rule in the islands marked the beginning of the Philippines as an entity, a collection of Southeast
Asian countries united under Spanish Empire.


• Opening yourself to others and feel one with other with dignity and respect deal with them as
fellow human beings

• Sense of fairness and justice

• Concern of others

• Ability to empathize with others

• Helpfulness and generosity

• Practice of hospitality

• Sensitive to other feelings and trust


• A genuine and deep love for family.

• Commitment and responsibility

• Honor and respect

• Generosity and sacrifice

• Sense of trust and security


 Filipinos have a cheerful and fun loving approach to life and its up and down, pleasant
disposition, a sense of humor and propensity for happiness that contribute not only to the
Filipino charm but also to the Filipino spirit

 Emotional balance and optimism

 Healthy disrespect for power and office



 Capacity for hard work given to raise ones standard living of a decent life for ones family.


 Faith in god – accepting reality to comprehend as a human created by god. “Pampalakas-loob”

Extreme Personalism

 Always trying to give personal interpretation to actions

 Thank you with “but” (compliment-criticism- complement)


 Strong Family protection good or bad condition


 Relaxed attitude but poor time management

 Impatient and unable to delay gratification or reward

 Love to take short-cuts or “palusot” system

 Carelessness


 Yeah proud pinoy. Its all because of the race(nationality/blood) not by persons attitude, hard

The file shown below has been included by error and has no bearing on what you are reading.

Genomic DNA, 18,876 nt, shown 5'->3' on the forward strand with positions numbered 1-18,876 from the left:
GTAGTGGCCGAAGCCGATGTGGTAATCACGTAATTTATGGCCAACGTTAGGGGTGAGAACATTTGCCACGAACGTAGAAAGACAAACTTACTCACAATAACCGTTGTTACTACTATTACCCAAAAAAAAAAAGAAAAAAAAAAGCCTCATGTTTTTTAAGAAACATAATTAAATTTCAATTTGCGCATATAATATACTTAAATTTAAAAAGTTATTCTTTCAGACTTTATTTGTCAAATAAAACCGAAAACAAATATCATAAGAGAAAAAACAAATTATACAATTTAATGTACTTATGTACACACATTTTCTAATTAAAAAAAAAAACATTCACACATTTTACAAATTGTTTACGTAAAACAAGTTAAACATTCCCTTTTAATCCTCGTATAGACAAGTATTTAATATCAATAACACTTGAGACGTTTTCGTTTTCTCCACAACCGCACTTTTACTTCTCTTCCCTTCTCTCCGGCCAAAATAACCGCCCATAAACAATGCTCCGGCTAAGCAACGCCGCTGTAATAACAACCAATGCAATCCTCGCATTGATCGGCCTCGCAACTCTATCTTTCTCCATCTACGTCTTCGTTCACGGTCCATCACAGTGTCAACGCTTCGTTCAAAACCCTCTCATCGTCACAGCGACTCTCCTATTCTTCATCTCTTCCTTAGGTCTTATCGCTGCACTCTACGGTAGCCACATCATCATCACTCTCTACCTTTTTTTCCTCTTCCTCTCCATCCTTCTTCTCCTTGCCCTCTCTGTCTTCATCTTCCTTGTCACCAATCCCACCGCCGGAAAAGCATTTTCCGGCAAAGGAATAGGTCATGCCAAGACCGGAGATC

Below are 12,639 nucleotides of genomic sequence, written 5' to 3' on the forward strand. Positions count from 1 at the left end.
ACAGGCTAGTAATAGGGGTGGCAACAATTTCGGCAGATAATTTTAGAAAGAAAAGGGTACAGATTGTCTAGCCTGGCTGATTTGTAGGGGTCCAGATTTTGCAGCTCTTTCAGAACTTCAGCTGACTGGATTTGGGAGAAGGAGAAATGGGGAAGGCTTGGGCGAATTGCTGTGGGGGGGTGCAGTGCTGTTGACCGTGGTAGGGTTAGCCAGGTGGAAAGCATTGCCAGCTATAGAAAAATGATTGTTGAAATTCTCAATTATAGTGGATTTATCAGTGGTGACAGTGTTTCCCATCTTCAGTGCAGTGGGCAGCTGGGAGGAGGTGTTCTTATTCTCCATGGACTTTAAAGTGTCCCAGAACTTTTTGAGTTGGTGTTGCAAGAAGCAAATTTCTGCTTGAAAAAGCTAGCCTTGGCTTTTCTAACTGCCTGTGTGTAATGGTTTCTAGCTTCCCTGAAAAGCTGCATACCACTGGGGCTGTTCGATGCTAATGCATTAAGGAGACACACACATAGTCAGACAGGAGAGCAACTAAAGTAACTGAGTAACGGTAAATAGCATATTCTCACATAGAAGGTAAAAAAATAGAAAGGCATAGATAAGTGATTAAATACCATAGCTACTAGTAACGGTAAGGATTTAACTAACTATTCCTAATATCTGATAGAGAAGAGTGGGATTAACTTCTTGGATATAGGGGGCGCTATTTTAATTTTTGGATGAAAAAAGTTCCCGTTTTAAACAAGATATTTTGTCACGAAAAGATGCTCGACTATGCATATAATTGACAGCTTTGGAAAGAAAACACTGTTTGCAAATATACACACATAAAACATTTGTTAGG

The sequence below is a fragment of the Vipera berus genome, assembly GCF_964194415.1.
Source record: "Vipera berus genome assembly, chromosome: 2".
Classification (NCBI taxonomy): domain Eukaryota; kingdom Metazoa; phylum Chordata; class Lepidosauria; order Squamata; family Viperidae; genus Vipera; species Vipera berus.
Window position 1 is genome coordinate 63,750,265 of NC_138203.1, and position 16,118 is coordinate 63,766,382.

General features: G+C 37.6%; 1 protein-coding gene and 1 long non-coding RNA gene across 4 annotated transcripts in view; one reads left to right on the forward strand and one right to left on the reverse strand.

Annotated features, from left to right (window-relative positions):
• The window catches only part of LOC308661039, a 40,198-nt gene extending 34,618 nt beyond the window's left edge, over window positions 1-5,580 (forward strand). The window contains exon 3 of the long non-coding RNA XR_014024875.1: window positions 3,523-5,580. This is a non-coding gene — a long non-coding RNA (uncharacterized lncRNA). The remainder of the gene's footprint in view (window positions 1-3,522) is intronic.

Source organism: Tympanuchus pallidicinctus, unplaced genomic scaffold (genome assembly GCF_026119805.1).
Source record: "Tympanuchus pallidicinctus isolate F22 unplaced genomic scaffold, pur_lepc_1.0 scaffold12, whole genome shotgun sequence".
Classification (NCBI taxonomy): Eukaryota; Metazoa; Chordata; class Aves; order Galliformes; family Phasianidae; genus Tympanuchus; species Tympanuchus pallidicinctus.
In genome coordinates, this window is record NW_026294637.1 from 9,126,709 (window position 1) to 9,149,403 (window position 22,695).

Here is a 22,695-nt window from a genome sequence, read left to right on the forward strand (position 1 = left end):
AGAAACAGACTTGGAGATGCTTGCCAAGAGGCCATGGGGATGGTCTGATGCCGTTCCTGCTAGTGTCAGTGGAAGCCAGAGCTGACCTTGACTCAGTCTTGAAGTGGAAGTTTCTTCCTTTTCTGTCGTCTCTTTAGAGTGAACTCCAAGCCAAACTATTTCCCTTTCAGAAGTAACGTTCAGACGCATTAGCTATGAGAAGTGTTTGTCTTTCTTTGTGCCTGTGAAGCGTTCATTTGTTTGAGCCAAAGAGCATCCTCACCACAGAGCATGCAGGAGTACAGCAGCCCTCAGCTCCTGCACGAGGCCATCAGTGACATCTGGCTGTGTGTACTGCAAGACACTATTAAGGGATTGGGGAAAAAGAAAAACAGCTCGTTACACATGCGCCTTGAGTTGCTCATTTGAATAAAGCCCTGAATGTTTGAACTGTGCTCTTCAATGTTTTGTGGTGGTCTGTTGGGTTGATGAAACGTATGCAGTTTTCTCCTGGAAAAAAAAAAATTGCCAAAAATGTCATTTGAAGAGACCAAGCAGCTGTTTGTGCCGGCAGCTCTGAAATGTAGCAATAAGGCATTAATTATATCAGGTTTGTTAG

work, dream and perseverance etc.

 Very complacent (relax) but their rarely is a sense of urgency (its ok we have 1 day left to
finished, just relax)

 Strong reliance to others fate

Understanding the Diversity of Moral Beliefs: Relativism, Absolutism and
What is culture clash?
-a conflict arising from the interaction of people with different cultural values.

What happens when two cultures clash?

-Assimilation. The process of a assimilation when the two cultures meet often

only happens when one is more advanced than the other and swallow up the other culture. This
eventually leads to complete loss of cultural identity. It sometimes- like adoption, results in a complete
new culture.

Examples of culture clash.

 An example of cultural conflict is the debate over abortion.

 Wars can also be a result of a cultural conflict; for example the differing views on slavery were
one of the reasons for the American civil war.


 Ethical absolutists...there is a single standard in terms of assessments that can be made, and
that standard is usually their own

 Ethical relativists see each culture as an island unto itself, right in its own world and they deny
there is any overarching standard in terms of which conflicting culture can be judged

 Ethical pluralists acknowledge that cultures can legitimately pass judgments on one another and